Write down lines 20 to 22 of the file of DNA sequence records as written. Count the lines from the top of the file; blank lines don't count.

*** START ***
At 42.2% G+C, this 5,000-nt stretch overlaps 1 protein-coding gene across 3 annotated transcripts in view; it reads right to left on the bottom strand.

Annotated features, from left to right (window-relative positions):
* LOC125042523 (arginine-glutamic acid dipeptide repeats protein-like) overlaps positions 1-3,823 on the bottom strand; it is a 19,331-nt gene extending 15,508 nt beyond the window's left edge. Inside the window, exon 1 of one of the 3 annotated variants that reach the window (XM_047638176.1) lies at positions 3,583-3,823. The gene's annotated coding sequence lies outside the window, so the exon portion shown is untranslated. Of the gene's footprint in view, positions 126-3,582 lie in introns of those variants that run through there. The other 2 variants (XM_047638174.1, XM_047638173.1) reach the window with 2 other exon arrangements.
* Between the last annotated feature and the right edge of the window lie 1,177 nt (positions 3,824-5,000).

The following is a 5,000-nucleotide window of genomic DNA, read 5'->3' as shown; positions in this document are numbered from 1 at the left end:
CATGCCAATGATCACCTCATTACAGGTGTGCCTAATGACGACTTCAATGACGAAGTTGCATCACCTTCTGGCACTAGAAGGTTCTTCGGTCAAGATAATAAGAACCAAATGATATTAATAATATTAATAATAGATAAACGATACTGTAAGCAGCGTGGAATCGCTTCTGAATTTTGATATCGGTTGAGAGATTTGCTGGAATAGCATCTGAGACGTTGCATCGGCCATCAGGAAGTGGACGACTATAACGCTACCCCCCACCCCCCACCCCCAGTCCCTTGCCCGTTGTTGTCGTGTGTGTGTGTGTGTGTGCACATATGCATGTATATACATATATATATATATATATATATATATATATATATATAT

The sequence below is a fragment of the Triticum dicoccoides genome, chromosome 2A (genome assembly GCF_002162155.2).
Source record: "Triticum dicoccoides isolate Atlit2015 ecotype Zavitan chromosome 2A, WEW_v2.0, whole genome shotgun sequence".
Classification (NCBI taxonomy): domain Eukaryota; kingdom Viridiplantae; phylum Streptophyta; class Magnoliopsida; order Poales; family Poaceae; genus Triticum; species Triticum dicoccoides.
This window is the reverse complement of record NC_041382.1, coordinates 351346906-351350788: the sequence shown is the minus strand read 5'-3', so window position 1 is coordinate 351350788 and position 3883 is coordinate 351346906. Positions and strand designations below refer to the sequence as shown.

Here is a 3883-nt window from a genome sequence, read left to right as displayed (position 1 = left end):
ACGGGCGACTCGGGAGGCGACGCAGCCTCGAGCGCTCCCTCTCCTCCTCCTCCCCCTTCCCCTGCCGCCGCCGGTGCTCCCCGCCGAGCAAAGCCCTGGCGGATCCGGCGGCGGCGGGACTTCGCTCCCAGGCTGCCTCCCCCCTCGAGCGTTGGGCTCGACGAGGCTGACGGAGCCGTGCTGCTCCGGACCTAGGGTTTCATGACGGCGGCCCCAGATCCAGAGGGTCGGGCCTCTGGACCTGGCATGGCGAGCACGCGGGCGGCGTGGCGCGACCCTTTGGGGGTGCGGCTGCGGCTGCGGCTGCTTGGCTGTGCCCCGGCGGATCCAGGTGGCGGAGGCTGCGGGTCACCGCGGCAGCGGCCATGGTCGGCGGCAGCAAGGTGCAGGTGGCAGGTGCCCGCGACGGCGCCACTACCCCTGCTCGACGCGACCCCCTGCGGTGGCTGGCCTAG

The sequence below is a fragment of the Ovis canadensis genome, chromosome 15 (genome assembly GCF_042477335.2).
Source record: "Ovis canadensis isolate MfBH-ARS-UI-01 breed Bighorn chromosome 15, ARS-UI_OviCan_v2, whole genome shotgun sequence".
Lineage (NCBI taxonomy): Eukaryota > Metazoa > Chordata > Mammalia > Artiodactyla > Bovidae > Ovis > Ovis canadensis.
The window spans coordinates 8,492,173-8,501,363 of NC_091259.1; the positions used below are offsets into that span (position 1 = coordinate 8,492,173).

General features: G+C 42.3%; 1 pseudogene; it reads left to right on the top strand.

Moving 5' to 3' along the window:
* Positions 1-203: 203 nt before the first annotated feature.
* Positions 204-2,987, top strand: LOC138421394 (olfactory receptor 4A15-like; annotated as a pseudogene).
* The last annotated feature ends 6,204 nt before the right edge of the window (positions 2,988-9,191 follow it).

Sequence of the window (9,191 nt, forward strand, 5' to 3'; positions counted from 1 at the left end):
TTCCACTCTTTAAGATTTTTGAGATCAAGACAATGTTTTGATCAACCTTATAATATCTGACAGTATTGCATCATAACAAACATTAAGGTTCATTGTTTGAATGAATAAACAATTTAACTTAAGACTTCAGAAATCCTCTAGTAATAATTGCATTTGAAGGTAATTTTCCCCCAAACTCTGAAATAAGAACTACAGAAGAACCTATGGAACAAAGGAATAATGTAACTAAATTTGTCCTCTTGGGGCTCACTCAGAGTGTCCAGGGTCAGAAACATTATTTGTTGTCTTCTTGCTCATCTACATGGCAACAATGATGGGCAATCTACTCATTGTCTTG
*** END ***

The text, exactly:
* Positions 204-2,987, top strand: LOC138421394 (olfactory receptor 4A15-like; annotated as a pseudogene).
* The last annotated feature ends 6,204 nt before the right edge of the window (positions 2,988-9,191 follow it).

Sequence of the window (9,191 nt, forward strand, 5' to 3'; positions counted from 1 at the left end):